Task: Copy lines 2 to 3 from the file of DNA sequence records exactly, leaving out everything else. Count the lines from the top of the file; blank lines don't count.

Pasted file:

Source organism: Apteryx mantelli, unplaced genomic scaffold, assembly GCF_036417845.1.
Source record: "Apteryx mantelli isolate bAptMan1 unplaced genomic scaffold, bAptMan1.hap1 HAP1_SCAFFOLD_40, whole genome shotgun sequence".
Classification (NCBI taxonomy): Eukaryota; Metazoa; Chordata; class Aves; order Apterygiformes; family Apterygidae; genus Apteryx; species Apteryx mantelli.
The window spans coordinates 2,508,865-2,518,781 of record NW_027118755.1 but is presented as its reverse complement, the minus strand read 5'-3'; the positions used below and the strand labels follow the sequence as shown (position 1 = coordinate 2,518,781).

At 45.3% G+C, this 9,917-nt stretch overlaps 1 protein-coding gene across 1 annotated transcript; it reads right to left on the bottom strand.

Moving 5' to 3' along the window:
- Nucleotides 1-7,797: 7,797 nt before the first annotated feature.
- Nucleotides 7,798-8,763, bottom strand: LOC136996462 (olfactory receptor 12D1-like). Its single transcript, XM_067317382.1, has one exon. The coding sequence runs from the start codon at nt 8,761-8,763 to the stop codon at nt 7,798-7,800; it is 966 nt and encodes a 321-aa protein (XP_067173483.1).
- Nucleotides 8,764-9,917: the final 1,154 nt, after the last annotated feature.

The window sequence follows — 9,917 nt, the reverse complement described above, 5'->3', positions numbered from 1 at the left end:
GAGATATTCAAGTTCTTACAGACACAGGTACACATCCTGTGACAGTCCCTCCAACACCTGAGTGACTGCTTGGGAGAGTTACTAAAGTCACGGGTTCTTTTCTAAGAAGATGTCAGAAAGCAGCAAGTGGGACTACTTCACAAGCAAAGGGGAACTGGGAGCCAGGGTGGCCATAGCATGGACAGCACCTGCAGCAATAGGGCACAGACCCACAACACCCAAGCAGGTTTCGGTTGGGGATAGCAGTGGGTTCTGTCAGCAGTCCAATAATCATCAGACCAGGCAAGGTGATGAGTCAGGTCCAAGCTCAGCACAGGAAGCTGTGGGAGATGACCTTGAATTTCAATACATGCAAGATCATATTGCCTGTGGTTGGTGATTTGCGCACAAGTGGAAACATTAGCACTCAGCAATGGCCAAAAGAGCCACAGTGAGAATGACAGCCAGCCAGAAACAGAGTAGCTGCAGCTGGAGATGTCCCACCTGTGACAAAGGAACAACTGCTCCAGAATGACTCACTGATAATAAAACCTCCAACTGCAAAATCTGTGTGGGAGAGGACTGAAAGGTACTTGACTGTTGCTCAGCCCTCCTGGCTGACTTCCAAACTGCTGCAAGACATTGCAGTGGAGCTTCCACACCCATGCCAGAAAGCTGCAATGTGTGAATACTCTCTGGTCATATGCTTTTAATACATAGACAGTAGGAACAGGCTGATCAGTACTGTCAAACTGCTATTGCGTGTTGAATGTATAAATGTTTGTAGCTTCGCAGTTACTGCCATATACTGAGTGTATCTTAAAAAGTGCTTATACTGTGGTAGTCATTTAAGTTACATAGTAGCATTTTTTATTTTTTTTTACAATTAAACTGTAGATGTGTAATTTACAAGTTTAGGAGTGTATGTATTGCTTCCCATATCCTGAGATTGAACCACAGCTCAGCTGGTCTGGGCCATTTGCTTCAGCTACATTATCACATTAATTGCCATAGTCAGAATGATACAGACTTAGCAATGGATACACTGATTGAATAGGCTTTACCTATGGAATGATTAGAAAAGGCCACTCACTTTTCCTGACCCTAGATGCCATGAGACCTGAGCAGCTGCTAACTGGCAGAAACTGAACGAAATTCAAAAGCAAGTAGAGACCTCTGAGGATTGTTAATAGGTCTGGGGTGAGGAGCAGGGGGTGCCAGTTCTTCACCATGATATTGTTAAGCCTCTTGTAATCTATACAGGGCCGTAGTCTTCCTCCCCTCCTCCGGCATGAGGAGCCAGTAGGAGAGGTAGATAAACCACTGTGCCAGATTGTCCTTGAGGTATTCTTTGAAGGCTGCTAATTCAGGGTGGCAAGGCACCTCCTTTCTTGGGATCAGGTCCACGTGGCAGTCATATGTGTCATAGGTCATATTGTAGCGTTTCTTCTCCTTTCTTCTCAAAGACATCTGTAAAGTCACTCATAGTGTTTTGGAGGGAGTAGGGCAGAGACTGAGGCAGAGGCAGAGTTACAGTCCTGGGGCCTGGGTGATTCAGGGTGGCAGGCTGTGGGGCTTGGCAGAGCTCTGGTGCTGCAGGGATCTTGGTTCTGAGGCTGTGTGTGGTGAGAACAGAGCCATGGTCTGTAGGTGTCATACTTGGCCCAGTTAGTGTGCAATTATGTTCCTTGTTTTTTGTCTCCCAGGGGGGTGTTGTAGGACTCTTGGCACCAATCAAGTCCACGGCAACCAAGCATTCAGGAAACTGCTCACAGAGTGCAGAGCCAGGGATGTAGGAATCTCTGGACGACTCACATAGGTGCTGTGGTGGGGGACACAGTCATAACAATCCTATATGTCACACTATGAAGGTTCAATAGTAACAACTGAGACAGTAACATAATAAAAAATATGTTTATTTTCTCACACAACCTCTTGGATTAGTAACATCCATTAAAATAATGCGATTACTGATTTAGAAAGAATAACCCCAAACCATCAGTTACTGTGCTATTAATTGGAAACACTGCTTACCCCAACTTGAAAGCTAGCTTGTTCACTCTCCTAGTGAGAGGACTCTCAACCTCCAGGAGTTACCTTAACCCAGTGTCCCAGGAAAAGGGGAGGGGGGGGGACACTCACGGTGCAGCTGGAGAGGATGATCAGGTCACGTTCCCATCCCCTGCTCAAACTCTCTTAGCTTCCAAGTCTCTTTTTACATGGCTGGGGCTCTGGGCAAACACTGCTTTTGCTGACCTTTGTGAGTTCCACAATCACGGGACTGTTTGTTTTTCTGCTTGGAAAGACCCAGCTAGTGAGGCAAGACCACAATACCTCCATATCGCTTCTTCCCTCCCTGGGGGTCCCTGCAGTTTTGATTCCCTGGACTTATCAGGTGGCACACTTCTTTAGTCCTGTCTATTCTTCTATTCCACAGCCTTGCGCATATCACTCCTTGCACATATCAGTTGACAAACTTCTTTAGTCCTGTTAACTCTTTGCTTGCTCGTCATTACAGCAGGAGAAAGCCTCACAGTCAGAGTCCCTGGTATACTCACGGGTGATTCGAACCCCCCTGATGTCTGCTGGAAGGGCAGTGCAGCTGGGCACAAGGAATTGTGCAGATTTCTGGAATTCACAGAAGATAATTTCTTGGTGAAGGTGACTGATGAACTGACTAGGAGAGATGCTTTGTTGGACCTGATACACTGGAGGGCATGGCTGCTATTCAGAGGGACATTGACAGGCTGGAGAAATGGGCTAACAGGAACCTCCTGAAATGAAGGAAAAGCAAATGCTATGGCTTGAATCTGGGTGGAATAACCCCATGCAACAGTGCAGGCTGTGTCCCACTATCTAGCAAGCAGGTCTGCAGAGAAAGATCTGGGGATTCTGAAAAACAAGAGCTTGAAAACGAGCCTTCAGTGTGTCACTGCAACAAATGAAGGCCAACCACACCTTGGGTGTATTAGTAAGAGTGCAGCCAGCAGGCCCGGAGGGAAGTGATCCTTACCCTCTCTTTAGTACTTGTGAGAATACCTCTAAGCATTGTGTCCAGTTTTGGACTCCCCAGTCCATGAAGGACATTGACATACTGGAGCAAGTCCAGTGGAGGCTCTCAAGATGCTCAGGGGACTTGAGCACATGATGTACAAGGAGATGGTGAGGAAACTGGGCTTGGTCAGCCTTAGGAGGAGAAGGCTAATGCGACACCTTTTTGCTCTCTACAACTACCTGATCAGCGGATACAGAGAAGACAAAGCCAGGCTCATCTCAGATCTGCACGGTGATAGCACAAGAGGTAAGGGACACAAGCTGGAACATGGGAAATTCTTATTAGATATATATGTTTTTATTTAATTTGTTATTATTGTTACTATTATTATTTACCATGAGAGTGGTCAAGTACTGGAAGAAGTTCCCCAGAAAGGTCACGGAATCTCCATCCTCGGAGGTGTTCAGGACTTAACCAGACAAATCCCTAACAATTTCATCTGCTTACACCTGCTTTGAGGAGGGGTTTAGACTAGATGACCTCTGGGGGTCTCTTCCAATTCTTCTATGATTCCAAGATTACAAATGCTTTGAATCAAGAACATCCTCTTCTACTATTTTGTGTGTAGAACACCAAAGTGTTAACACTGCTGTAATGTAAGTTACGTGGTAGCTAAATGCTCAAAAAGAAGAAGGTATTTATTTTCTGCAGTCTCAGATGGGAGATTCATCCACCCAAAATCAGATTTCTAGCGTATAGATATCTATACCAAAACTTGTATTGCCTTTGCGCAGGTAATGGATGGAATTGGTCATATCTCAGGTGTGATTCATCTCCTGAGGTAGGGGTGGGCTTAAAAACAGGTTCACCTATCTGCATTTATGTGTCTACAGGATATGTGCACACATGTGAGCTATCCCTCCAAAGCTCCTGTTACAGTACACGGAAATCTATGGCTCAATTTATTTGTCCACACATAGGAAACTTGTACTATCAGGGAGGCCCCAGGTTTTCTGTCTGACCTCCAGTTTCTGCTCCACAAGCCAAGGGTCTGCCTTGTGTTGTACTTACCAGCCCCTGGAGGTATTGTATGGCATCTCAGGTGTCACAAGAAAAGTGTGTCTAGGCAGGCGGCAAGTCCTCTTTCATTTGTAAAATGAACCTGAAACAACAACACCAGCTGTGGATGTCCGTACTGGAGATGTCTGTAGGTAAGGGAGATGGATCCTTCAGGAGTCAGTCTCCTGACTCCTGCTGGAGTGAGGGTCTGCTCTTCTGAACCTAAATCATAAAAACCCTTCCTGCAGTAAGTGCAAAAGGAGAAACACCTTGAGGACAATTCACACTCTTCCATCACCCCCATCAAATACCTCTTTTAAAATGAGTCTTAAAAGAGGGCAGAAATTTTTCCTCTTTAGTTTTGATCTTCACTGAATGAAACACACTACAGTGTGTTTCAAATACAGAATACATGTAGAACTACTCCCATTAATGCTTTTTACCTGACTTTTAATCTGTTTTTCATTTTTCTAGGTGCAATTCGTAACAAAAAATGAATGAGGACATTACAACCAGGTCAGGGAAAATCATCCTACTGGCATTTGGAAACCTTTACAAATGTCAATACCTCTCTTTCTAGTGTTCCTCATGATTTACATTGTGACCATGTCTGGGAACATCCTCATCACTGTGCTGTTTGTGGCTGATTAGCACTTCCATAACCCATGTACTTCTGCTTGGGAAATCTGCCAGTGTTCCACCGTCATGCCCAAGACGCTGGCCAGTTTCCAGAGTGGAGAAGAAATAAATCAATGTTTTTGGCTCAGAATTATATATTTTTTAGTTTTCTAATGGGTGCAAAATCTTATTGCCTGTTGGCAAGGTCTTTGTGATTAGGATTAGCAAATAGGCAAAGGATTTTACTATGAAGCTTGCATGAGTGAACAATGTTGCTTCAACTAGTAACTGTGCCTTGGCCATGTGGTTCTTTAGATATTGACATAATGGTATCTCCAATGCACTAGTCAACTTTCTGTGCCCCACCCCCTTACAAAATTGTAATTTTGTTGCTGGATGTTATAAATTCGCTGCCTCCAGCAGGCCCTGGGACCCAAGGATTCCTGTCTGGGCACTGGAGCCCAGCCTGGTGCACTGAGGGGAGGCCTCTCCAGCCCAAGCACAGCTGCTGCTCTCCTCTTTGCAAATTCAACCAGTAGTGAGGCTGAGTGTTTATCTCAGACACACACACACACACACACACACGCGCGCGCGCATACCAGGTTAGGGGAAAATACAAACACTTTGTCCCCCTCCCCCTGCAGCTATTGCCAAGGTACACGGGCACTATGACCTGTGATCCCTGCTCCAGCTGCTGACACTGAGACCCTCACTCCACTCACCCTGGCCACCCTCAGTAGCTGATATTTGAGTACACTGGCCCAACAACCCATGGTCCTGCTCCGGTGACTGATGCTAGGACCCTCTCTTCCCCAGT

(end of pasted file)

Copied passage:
Source record: "Apteryx mantelli isolate bAptMan1 unplaced genomic scaffold, bAptMan1.hap1 HAP1_SCAFFOLD_40, whole genome shotgun sequence".
Classification (NCBI taxonomy): Eukaryota; Metazoa; Chordata; class Aves; order Apterygiformes; family Apterygidae; genus Apteryx; species Apteryx mantelli.